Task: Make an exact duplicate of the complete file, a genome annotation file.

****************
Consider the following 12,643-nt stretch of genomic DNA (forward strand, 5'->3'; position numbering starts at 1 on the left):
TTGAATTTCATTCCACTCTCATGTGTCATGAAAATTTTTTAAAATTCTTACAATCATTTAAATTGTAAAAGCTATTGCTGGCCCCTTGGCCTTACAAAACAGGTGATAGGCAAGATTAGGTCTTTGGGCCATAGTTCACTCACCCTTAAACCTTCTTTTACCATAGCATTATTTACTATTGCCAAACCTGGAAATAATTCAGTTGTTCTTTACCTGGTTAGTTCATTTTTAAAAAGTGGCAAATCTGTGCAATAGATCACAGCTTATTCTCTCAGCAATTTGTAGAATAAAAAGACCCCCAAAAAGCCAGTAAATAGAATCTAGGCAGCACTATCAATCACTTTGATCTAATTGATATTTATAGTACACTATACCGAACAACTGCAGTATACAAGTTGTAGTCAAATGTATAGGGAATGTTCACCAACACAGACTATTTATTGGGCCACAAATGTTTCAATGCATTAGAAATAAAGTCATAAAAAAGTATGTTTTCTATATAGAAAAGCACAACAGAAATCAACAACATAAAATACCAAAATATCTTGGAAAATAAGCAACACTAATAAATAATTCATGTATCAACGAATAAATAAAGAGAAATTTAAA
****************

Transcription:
Consider the following 12,643-nt stretch of genomic DNA (forward strand, 5'->3'; position numbering starts at 1 on the left):
TTGAATTTCATTCCACTCTCATGTGTCATGAAAATTTTTTAAAATTCTTACAATCATTTAAATTGTAAAAGCTATTGCTGGCCCCTTGGCCTTACAAAACAGGTGATAGGCAAGATTAGGTCTTTGGGCCATAGTTCACTCACCCTTAAACCTTCTTTTACCATAGCATTATTTACTATTGCCAAACCTGGAAATAATTCAGTTGTTCTTTACCTGGTTAGTTCATTTTTAAAAAGTGGCAAATCTGTGCAATAGATCACAGCTTATTCTCTCAGCAATTTGTAGAATAAAAAGACCCCCAAAAAGCCAGTAAATAGAATCTAGGCAGCACTATCAATCACTTTGATCTAATTGATATTTATAGTACACTATACCGAACAACTGCAGTATACAAGTTGTAGTCAAATGTATAGGGAATGTTCACCAACACAGACTATTTATTGGGCCACAAATGTTTCAATGCATTAGAAATAAAGTCATAAAAAAGTATGTTTTCTATATAGAAAAGCACAACAGAAATCAACAACATAAAATACCAAAATATCTTGGAAAATAAGCAACACTAATAAATAATTCATGTATCAACGAATAAATAAAGAGAAATTTAAA